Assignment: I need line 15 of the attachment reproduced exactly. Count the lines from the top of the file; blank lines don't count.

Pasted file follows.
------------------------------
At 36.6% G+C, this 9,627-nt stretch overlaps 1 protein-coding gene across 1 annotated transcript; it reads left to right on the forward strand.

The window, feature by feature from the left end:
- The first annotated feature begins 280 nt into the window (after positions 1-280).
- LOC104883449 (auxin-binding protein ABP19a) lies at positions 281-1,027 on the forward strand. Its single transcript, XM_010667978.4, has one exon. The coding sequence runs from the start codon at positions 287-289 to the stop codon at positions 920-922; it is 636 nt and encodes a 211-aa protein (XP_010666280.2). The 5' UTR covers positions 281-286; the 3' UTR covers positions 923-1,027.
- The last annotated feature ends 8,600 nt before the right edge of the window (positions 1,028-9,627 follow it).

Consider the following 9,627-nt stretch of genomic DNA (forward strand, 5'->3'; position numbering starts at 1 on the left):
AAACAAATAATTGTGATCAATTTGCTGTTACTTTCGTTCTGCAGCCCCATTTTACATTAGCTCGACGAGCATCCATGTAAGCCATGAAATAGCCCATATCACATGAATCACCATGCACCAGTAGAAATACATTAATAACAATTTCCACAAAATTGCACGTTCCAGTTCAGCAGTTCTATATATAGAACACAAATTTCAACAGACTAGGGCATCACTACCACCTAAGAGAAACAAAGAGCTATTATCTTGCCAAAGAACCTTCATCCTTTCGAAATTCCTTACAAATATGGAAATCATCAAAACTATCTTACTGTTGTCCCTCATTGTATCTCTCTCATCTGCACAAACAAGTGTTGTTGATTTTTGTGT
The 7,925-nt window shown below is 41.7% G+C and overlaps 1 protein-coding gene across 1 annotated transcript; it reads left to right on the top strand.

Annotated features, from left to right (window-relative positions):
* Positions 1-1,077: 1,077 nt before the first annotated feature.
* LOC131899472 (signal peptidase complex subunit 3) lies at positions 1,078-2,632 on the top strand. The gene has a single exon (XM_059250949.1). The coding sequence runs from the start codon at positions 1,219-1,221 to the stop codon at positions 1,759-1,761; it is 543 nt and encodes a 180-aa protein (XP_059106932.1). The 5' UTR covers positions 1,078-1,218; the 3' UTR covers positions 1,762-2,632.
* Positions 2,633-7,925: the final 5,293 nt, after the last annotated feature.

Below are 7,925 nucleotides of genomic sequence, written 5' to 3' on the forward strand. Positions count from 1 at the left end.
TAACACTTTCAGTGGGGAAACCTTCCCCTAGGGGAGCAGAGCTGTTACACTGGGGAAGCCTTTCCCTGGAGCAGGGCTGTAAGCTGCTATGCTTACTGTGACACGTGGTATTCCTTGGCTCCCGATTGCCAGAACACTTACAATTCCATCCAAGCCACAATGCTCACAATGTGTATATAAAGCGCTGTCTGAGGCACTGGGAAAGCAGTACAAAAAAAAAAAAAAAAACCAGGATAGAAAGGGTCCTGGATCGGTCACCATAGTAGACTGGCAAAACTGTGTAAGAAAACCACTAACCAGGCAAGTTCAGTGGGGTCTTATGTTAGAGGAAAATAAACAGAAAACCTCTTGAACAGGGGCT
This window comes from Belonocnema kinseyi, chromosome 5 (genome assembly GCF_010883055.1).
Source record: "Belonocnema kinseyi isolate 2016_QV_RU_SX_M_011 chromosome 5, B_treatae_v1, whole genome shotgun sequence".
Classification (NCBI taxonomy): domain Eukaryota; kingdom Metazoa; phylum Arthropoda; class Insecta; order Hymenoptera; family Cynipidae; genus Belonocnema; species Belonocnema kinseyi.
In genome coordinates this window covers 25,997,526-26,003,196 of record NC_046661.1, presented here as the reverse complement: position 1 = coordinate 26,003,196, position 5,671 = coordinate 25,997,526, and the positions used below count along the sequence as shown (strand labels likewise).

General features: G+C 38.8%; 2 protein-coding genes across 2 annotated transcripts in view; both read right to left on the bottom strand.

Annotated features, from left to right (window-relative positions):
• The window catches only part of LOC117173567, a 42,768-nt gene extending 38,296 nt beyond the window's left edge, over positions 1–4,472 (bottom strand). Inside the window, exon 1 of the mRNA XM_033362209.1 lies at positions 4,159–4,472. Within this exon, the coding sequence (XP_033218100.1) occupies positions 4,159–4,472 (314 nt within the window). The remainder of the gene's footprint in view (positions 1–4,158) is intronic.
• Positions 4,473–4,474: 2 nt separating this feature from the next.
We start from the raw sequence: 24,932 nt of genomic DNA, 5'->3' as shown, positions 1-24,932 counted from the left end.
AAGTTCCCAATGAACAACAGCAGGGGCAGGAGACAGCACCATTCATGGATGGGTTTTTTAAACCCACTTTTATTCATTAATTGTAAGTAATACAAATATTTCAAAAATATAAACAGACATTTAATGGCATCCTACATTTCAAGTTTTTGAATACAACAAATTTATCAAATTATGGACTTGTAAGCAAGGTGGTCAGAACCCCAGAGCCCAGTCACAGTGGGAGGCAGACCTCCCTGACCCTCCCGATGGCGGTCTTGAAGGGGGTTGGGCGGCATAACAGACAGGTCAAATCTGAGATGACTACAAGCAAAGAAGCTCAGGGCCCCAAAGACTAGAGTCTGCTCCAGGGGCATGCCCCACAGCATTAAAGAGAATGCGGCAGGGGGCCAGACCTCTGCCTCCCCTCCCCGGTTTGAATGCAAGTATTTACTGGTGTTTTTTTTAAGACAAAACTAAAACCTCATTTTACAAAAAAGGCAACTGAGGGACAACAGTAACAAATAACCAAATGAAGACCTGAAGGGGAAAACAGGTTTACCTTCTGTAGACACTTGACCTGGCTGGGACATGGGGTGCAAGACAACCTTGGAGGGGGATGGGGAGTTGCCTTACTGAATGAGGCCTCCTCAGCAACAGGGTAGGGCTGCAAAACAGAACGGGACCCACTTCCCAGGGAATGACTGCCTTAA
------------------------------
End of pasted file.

This window comes from Belonocnema kinseyi, chromosome 5 (genome assembly GCF_010883055.1).